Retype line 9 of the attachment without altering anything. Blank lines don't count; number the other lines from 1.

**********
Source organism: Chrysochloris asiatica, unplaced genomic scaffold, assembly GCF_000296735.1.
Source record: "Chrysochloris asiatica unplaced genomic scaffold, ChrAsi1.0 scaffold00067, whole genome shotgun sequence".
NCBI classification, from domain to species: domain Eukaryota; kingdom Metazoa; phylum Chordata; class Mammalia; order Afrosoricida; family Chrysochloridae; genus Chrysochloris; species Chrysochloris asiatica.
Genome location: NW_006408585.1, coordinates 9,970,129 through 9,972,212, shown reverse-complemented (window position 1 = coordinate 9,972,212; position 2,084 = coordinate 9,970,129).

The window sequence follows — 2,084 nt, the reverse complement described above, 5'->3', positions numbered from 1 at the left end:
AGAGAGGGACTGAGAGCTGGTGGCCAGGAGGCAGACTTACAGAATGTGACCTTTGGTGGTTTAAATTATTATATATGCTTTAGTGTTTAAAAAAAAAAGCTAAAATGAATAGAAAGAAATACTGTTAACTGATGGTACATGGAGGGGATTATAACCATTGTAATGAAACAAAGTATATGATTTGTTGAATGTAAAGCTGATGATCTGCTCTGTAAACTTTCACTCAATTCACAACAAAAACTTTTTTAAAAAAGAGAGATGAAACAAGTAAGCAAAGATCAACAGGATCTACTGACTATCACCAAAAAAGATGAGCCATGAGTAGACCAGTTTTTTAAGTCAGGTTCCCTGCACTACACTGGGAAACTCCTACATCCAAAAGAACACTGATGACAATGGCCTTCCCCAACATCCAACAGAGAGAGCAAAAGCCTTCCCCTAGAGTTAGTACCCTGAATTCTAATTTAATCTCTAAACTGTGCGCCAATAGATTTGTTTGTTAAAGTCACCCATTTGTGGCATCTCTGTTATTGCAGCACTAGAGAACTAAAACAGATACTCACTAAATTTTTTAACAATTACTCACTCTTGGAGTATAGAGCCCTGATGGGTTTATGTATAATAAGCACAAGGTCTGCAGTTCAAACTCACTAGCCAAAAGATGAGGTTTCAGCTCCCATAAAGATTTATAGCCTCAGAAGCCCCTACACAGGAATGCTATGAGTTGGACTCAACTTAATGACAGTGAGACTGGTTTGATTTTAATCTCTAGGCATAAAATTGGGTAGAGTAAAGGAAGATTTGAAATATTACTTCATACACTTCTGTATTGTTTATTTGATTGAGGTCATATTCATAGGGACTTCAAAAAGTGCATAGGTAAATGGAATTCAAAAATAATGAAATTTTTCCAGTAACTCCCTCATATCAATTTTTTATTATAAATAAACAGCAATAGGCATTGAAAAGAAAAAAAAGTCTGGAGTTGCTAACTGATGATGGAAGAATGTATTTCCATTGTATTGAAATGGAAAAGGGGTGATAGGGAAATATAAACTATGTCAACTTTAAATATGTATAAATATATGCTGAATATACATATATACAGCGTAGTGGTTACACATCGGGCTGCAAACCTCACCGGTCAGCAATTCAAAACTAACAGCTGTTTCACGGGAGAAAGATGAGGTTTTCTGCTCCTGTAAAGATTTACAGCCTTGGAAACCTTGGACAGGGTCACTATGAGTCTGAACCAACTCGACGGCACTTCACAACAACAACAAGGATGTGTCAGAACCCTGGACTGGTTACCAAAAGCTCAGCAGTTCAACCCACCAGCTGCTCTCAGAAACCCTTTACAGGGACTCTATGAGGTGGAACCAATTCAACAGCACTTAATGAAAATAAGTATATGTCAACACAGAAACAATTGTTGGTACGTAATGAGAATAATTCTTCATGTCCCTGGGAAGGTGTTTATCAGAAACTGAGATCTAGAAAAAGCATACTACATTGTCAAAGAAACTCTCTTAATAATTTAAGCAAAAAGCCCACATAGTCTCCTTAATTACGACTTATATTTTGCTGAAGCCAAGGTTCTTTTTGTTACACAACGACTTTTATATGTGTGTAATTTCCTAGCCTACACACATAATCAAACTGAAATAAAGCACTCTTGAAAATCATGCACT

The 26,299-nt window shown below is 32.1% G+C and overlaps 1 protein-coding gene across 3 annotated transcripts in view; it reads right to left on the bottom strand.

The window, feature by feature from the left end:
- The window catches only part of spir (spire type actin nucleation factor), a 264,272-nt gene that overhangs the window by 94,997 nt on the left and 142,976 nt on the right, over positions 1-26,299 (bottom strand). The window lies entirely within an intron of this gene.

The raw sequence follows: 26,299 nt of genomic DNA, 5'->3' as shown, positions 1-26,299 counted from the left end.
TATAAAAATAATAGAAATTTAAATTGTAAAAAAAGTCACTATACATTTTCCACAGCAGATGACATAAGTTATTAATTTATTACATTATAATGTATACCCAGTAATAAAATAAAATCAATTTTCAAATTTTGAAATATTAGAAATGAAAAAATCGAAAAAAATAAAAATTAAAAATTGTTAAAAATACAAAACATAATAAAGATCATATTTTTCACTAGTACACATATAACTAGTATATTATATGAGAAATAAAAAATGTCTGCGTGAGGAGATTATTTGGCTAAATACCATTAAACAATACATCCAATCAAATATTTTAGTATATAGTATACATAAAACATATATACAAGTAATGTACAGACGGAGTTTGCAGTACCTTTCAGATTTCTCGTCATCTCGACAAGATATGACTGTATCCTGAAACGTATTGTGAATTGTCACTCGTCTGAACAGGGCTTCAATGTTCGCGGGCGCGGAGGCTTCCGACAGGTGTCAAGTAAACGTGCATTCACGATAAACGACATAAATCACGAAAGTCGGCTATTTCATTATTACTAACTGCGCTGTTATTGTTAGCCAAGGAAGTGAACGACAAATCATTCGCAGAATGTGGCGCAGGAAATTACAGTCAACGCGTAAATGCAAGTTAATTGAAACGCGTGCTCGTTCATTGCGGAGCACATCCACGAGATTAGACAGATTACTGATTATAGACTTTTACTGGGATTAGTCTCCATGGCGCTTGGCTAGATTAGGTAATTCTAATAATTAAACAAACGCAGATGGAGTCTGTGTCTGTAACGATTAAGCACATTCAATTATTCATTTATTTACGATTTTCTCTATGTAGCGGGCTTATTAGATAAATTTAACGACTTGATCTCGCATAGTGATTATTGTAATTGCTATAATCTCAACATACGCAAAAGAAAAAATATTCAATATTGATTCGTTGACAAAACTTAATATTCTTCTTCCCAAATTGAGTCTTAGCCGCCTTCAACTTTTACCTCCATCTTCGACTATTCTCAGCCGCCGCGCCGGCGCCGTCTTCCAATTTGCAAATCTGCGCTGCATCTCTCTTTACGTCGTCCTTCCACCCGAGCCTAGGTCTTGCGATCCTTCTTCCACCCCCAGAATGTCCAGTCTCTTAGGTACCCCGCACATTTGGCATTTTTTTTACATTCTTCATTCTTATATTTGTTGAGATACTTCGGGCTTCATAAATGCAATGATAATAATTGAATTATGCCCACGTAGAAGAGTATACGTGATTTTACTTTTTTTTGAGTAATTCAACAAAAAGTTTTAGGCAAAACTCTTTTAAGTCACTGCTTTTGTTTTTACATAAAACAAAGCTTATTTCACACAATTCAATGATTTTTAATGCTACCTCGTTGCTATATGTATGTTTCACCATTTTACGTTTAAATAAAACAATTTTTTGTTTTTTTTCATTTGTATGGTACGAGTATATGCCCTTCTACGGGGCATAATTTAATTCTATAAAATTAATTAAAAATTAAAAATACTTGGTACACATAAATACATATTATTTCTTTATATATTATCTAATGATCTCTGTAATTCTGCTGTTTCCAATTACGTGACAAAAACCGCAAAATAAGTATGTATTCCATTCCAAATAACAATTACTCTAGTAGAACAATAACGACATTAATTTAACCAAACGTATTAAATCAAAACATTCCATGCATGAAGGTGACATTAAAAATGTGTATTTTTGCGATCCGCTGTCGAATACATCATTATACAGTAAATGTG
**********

- The window catches only part of spir (spire type actin nucleation factor), a 264,272-nt gene that overhangs the window by 94,997 nt on the left and 142,976 nt on the right, over positions 1-26,299 (bottom strand). The window lies entirely within an intron of this gene.